Do you ever have one of the those days that something on the television catches your eye and stops you in your tracks? That was me yesterday!
While dodging the plastic sheets that continue to hang from the wall of the construction zone occurring in my house, and hoping not to skid on plaster remnants that litter the floor, I was attempting to sneak into the bathroom to apply my daily war paint before work. It was then that I walked by the television and heard a women’s voice talking about Fortytude. What’s this I hear, someone actually talking about being forty….and not being worried about it? I’m curious now and lean in for more. The interview unfolds and this woman Sarah Brokaw is speaking about her new book Fortytude. She launches into a dialog that I soon become mesmerized by. She goes on to talk about the principles that can help women sail through their midlife years — more happily, with more accomplishments, and with grace and satisfaction. Sarah is also a graduate of Duke University. Go Duke Blue Devils! It wasn’t so much the fact that I could totally relate to what she was saying, but more so that she was actually saying it on live television!
I guess the thing is that as women tend to possibly focus on vanity and things of this nature as opposed to looking at how we made it here to begin with and just be happy with that.
Thinking back, one of my greatest moments I remember is having a boss say to me something along the line of “You Da Man”. At that moment I realize that the barriers were down and I was now being treated as one of the club members. You know…the boys club we all experience. Never-the-less it was a defining moment for me that I will never forget.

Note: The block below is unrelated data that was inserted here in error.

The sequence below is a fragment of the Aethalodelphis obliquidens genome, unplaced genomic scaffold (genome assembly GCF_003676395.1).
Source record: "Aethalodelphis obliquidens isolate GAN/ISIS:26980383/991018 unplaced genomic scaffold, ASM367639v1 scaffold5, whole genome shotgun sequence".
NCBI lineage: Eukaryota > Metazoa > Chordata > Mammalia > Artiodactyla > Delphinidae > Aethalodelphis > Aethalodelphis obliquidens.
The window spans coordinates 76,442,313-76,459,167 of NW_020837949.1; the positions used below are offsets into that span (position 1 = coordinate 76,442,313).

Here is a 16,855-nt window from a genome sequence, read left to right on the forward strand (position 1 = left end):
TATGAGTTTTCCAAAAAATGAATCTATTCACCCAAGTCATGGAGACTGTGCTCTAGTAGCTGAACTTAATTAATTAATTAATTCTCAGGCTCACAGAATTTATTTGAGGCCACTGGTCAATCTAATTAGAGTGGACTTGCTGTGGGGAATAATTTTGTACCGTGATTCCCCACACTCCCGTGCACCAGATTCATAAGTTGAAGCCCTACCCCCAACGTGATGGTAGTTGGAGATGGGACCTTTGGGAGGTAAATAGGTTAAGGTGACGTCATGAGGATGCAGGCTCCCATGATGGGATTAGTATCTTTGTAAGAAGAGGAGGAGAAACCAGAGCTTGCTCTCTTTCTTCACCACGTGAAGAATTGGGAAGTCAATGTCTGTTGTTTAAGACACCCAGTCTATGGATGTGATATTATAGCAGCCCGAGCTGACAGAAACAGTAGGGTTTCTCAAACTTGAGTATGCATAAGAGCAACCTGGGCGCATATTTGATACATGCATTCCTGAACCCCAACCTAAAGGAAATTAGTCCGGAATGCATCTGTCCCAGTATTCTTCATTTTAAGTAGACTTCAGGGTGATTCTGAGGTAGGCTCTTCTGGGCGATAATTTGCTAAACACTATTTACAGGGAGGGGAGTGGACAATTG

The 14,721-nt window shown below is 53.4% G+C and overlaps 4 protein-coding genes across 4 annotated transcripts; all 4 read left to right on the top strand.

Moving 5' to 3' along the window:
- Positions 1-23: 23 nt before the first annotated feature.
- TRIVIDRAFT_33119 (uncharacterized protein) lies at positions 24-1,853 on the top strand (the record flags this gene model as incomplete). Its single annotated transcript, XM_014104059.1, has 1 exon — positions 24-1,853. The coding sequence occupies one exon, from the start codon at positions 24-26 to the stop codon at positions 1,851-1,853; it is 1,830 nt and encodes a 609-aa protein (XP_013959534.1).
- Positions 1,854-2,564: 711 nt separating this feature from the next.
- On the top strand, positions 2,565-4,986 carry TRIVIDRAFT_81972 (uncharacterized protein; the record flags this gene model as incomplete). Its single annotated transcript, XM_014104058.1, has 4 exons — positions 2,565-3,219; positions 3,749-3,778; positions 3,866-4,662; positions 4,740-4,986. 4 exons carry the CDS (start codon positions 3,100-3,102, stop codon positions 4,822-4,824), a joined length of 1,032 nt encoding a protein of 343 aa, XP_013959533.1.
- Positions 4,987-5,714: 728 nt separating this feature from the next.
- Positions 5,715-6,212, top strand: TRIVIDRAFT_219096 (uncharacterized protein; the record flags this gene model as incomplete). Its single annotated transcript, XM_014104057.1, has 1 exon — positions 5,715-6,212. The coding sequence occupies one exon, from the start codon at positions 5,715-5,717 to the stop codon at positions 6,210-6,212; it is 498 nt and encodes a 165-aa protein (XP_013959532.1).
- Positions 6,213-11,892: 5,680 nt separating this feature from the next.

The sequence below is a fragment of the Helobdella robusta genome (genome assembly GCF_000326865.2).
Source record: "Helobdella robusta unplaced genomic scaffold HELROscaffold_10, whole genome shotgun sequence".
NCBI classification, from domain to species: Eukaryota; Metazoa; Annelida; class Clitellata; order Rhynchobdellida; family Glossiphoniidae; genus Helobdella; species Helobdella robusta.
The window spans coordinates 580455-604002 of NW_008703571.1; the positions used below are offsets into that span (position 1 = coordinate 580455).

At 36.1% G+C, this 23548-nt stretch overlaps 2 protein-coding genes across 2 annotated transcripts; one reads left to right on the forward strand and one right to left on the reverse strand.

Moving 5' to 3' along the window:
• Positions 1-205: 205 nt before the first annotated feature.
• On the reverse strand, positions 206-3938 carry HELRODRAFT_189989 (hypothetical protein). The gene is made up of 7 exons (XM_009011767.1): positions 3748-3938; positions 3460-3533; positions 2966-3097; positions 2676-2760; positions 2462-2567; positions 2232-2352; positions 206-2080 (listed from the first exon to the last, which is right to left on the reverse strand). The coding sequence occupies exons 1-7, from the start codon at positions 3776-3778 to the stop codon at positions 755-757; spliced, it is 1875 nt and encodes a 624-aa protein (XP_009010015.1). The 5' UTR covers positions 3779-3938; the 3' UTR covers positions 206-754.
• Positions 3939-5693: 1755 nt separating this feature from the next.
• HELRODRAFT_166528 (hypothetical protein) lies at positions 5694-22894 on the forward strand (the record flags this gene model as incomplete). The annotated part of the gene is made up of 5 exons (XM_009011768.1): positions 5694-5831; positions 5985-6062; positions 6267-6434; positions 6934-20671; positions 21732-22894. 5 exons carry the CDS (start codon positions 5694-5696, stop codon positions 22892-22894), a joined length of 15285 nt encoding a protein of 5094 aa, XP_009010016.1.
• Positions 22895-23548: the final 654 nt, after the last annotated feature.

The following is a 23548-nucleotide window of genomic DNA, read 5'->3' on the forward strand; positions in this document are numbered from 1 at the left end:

Sadly, as women we’ve been prone to accept where exactly we fit into society due to our supposed rules and labels that are applied such as; experiencing the joys of motherhood, creating a traditional family, etc. The real question is, “Would you do anything different”? My own beliefs is that our knowledge and wisdom is formed the path it took to get where you are today and the encouragement from friends, family and loved ones.
Looking back one could ask if I feel as if I missed out in life as a result of not making the traditional family? I guess that could be debated, but I say “I don’t think so”. At forty-something, I love my job, career and recognize there is no way I could be as happy and satisfied as I am now without having made the choices I made along the way. In memory of my father, I want to thank him for always being there to encourage me every step of the way of my life and career. He was always the first one I called with good news and I recall the sound of his cheery voice exclaiming…”Oh yeah! Good job Cyn, good job”.